By Diana Netherton
The duties of a court reporter, often referred to as a stenographer, have essentially remained the same for the past 100 years. The primary task of a court reporter is to capture the spoken word.
Technology, of course, has made the job of a court reporter much easier. From feather quills to computers, the evolution of the profession has been quite remarkable. Before the invention of an official shorthand, court proceedings were taken down in full writing. Of course, getting everything accurately was probably a stretch, but a basic summation of what occurred was recorded. The proceedings were then put into some form of a legible document, today referred to as a transcript, which could later be reviewed by the attorneys and judges for appeal purposes.
In the early 19th century, an American by the name of Isaac Pitman invented a phonetic shorthand theory that enabled stenographers to record proceedings at quicker speeds. This theory of shorthand was adopted by pen writers throughout the English-speaking world. Pitman then produced a varied number of new “editions” of his theory. However, some of his modifications did not bode well with the international shorthand community. One of the major changes was the placement of dot vowels. He reversed the order of the dot vowels and published his new theory in his following edition.
This slight modification rattled a few foundations throughout the steno community. After spending months, even years, crafting their skills with the original version, writers were faced with having to adopt these basic changes if they wanted to keep up with progressing trends. The British, in traditional stiff upper lip fashion, accepted the changes, stating that the modification would be the last they would accept. The Americans, however, in true rebellious fashion, were less accommodating. Some adopted the new theory, however, others produced their separate shorthand versions, keeping the vowels were they originally were. This resulted in several different versions, although not too dissimilar to the original version.
Fractions of these shorthand theories were used for many years until the arrival of a young, ambitious Irish immigrant called John Gregg. Often referred to as the “Apple MacIntosh of the 19th Century,” a new version of shorthand that Gregg created had many more appealing factors. Still phonetic in nature, Gregg’s shorthand proved to be more efficient than Pitman. It allowed the stenographer to keep the pen on the surface of the paper, so hand movements flowed easier. Pitman’s version had both thick and thin lines, whereas Gregg’s version depended on lighter strokes. Although both versions were utilized, in the end it was Gregg’s creation that won the popular vote. Gregg still remains the most popular version of pen shorthand to this day in North America.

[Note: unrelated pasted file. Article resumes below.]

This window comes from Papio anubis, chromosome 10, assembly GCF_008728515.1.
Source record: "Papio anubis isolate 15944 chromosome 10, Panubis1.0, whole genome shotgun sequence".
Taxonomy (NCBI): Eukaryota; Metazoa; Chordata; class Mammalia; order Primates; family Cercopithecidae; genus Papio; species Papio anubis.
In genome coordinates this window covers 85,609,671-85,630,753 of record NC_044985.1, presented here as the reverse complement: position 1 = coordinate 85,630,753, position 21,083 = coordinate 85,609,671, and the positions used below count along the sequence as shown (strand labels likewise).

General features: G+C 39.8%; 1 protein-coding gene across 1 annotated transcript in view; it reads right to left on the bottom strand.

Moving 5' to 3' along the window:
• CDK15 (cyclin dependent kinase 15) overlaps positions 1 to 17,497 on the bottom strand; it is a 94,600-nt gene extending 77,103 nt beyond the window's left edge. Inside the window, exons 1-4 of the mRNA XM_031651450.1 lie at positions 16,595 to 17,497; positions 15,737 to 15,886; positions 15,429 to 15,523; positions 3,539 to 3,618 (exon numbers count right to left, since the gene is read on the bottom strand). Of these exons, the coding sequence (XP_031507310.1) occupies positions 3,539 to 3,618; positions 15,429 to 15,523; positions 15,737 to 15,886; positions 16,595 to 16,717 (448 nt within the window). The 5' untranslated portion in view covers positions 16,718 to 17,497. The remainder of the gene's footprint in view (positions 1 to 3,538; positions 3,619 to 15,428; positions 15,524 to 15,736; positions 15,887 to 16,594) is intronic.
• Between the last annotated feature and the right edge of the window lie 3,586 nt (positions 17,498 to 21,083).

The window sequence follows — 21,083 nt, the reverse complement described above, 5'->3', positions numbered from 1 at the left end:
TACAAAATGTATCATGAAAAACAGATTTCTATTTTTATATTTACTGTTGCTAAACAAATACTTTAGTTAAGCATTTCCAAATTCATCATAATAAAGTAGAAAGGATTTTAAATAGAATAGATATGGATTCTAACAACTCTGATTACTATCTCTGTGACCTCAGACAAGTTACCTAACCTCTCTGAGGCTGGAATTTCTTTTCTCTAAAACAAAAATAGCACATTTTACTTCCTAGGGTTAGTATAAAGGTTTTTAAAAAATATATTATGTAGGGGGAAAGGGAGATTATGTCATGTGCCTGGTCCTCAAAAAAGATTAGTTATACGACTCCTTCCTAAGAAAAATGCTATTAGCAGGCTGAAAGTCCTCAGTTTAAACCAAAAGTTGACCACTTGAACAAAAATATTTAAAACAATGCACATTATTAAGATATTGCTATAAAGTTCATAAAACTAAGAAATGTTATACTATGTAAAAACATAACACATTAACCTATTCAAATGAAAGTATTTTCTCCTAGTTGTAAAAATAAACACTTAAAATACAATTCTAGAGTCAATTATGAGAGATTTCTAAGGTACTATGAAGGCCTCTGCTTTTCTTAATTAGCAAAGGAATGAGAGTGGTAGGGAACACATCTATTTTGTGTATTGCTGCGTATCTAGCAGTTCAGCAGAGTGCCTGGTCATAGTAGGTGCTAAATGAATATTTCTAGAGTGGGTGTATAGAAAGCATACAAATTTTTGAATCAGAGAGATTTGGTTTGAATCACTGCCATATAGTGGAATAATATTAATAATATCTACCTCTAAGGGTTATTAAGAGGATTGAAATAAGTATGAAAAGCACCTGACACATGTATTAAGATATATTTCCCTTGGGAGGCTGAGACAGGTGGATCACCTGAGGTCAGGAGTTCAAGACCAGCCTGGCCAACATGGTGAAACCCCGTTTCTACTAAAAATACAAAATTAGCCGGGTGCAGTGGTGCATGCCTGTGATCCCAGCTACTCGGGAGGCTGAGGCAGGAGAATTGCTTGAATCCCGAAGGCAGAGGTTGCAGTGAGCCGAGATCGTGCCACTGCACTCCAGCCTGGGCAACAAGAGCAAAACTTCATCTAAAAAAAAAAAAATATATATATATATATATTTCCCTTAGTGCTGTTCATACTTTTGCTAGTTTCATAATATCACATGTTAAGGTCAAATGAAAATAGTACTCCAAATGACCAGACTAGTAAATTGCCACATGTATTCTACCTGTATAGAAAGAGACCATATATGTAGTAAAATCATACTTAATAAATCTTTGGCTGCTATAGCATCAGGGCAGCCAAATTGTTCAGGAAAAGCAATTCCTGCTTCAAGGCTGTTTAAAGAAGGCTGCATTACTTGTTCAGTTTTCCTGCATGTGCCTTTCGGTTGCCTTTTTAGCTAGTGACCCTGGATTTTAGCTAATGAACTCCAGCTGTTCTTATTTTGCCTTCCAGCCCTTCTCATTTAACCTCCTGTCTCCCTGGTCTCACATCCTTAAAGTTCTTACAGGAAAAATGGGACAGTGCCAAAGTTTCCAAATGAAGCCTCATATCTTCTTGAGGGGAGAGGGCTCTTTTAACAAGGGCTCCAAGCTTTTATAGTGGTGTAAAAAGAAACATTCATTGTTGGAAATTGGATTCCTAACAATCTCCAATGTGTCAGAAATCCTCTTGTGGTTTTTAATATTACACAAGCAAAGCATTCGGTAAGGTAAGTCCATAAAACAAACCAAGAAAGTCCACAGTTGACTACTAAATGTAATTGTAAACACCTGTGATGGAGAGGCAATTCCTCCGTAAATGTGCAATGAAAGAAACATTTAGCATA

Despite these advances in efficient notetaking, the pace technology quickly caught up with stenographers at the dawn of the 20th Century with the invention of the first functional stenotype machine. Created in 1877 by an American named Miles Bartholomew, this remarkable machine, comprising only ten keys, enabled the user to utilize the keys depressed singularly or simultaneously to capture the spoken word with a combination of dots and dashes. There were various improvements to this original prototype over the ensuing years. The modern steno machine keyboard that most resembles the keyboard utilized today by stenographers made its debut a few decades later in 1939. Still based on the use of phonetics, the machine enabled the operator to create “briefs,” allowing for entire phrases to be taken down at once. Extra keys were added, to a total of 26, and letters were assigned to each key or a combination thereof. A typical brief, for example, is the phrase beyond a reasonable doubt. These four words can be written simultaneously, and would look like this on a typical stenotype machine: “kwr a eu r d.” All it took to record this simple phrase was one stroke; all relevant keys being depressed at once. This was transferred to a roll of paper, similar in appearance to a grocery store bill, which was then typed up by the stenographer or a note reader, who could decipher these mysterious combination of letters.